Popular consultation for the Retiro to dedicate the first statue to a female writer

“Do you know how many women writers have a statue in the Retiro? None. All the statues in the Retiro dedicated to women are goddesses or, directly, anonymous, like the Seated Woman. However, we can find Góngora, Jacinto Benavente or Benito Pérez Galdós”. This was the title of the initiative launched last Sunday by Más Madrid, which invited all Madrilenians to participate in asking the City Council to place a statue in the emblematic Madrid park as a tribute to a female writer.

The poet Gloria Fuertes is the one who has more support to break this inertia. She will have a statue in the next edition of the Book Fair in the park’s Paseo de Coches if the proposal, promoted by Más Madrid in the City Council of the capital, is successful and must be voted on in the plenary session of the Board of Retiro in the coming weeks.

As they explained in the call, “it was the cultural and women’s associations of the Retiro district who asked the City Council to unveil the first statue of homage to a historical woman in this Book Fair. Despite having granted it, the City Council has not fulfilled its commitment. Not only are women invisible in the statues in the Retiro, but also only one in five streets in Madrid is named after a woman”.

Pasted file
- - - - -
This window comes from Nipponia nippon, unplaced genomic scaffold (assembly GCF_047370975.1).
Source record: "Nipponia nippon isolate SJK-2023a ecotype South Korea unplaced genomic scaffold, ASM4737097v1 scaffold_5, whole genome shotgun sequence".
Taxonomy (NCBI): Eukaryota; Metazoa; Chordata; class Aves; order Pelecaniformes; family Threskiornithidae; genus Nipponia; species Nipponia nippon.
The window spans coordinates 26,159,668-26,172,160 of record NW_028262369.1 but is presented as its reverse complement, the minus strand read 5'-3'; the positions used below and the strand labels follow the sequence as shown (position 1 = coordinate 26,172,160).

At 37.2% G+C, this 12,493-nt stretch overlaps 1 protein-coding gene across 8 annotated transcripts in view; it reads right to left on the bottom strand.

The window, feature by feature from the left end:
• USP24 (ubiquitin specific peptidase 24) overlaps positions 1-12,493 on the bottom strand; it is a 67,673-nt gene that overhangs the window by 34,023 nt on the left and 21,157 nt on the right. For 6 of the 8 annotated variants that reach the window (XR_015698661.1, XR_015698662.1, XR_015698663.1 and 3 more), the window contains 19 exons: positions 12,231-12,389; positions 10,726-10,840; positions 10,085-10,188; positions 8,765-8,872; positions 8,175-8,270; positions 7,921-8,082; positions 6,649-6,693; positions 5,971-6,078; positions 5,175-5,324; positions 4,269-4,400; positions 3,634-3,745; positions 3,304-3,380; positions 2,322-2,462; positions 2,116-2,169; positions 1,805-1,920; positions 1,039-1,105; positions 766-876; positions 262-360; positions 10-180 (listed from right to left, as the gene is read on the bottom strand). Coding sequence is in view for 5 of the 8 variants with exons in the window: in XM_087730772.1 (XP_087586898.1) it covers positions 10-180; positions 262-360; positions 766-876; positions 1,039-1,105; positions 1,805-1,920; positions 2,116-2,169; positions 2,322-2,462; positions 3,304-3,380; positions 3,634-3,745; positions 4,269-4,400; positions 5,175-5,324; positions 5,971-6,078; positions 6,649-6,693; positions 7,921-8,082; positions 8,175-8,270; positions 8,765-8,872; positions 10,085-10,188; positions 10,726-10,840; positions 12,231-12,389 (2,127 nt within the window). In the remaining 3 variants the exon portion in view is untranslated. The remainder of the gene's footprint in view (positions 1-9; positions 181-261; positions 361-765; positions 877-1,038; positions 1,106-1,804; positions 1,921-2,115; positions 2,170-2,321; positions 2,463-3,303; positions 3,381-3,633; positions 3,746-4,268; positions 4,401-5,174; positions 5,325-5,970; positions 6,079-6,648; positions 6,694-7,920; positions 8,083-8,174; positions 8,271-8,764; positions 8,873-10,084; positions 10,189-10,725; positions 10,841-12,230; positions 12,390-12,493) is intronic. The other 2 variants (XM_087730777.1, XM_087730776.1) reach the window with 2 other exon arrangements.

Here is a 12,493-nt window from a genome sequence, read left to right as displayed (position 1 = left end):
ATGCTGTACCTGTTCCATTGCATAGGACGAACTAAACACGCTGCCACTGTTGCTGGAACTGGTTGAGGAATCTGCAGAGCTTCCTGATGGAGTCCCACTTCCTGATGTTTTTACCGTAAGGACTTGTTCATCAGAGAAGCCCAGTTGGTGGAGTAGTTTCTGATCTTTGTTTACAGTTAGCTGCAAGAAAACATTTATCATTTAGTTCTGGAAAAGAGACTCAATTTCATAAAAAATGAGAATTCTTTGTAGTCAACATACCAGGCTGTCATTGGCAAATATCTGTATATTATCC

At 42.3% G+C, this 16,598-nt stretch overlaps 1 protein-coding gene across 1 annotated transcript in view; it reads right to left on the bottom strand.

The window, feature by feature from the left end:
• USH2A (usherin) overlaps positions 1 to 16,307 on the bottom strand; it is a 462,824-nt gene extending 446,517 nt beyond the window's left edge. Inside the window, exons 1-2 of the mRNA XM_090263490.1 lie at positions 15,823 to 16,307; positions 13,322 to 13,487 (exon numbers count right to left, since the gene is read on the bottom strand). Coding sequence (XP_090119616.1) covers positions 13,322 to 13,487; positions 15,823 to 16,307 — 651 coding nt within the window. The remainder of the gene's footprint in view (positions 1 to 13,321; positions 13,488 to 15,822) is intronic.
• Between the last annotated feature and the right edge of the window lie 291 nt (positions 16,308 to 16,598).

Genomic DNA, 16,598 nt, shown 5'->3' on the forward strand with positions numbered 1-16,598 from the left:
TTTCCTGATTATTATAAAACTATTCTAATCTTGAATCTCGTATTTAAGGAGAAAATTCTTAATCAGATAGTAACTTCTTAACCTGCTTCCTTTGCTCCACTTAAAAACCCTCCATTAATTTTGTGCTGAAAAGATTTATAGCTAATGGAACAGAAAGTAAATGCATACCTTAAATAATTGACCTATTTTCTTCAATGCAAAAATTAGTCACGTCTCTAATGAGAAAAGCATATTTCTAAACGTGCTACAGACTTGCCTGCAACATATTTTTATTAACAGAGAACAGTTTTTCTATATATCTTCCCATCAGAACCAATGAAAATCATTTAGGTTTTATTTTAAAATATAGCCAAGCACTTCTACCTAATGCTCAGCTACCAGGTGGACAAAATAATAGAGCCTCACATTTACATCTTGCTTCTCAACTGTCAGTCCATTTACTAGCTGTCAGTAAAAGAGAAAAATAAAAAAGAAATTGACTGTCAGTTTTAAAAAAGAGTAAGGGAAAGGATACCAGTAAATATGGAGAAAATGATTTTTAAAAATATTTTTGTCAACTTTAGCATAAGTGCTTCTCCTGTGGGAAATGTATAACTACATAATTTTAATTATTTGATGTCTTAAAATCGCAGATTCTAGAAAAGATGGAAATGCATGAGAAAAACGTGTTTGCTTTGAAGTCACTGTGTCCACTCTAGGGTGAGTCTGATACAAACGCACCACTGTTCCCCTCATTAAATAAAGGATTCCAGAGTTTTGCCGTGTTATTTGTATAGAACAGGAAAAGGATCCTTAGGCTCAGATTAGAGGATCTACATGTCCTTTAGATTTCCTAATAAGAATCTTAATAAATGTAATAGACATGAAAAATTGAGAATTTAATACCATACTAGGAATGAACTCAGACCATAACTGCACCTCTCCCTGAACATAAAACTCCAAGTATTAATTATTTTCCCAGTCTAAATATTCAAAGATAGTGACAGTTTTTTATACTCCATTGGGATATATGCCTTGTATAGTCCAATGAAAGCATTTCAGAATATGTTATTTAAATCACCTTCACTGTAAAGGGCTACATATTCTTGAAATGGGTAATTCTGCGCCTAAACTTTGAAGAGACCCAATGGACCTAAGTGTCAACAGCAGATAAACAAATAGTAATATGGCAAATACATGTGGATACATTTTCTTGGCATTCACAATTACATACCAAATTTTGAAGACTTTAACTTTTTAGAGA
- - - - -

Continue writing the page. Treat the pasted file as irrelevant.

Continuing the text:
The suggestions were collected in a tent installed at the door of Sainz de Baranda street, which gives access to the municipal library.

In a few hours, the banner set up to receive the proposals of the neighbors already had numerous posters with the suggested names of Spanish women writers of all times. The same Sunday night several users on Twitter echoed of the campaign. Among them, the writer Elvira Sastre, who opened a thread.

The campaign has remained online during these days, but according to sources from Más Madrid to elDiario.es, the most voted option, by far, has been that of the poet Gloria Fuertes, defender of feminism and the environment. Fuertes, very popular for her children’s stories, died in Madrid, her birthplace, in November 1998. The councillors behind the idea will take the results of this vote in the form of an initiative to the plenary session of the Retiro Municipal Council, probably on October 14.

Councillor Amanda Romero regrets that in Madrid “women are quite invisible throughout the city, as only one in five streets is named after a woman. And in Más Madrid we are clearly feminist, it is one of the essences and commitments of our program: to advance in the conquest of equality between women and men”.

“For us, it is essential to promote the participation and presence of women in those fields in which they are more invisible (writing, science, technology…)”, she adds.

The members of the group Más Madrid recognize that they have not yet spoken with the mayor, José Luis Martínez Almeida, or with the deputy mayor, Begoña Villacís, but they hope to count on their support and with the rest of the political groups. “The truth is that we have experienced a certain effect of overflow in participation, which shows people’s interest in making women visible in public spaces and, more specifically, to value the work of women writers who, historically, have been invisibilized,” says the mayor Amanda Romero.

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